The Yellow Sea is overkill in every sense.
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Like fellow countryman Park Chan-wook's vengeful epics, this man-on-the-run thriller knows how to deliver a rush; unlike those superior tales of lives on the edge, that's the only trick up its sleeve.
Gushing more blood and possessing more stamina than any number of Hollywood hack-'em-ups, writer-director Na Hong-jin's pulse-pounding, mordantly funny genre piece is at times messily convoluted, yet serious and full-bodied enough to achieve a genuinely tragic dimension.
More startling than an unexpected punch in the noggin, Na Hong-Jin's unusual thriller could have the highest knife count this side of Ramsay's Kitchen Nightmares. A violent thrill-ride to a dark new corner of Asian cinema.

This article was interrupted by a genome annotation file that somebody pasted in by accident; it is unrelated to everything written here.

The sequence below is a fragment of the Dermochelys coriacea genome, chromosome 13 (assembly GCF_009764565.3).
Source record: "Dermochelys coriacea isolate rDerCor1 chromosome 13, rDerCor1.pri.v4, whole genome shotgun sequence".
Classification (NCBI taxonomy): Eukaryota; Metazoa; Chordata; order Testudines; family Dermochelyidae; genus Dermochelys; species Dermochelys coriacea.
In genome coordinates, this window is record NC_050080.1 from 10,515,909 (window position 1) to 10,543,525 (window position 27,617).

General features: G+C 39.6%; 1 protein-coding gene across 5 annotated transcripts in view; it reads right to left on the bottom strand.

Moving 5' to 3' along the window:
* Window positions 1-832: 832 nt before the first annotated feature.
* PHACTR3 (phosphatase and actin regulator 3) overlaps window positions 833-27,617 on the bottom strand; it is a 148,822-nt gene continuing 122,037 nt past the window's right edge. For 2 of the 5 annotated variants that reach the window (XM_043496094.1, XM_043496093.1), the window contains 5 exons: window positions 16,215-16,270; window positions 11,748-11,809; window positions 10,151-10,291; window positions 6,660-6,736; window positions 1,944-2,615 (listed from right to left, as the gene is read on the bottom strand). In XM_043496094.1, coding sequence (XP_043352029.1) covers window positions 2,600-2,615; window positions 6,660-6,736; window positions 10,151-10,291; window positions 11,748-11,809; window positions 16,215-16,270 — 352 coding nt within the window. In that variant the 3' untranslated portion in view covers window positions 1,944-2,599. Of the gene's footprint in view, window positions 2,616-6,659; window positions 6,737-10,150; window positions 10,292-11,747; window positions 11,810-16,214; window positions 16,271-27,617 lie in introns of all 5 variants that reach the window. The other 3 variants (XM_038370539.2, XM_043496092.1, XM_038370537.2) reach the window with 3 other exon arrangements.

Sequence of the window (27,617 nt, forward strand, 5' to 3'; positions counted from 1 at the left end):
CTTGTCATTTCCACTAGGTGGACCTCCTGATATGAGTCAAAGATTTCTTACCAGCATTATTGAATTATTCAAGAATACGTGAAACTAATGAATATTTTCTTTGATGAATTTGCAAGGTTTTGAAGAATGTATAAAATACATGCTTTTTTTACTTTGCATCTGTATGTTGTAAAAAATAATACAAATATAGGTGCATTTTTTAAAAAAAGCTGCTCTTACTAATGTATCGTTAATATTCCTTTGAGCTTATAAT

A rush of a movie from South Korea that slips and slides from horror to humor on rivers of blood and offers the haunting image of a man, primitive incarnate, beating other men with an enormous, gnawed-over meat bone.
If anything, Na's film is too much of a good thing, exceeding credibility too often (the punching-bag hero is far too lucky - good and bad - and absorbs a hilarious amount of punishment) in its pursuit of despairing violence. But that's the Korean way, and Na nails down the bottom feeder realism while slouching toward video-game hyperbole.
A deafening explosion of energy, gruesome violence and chaos.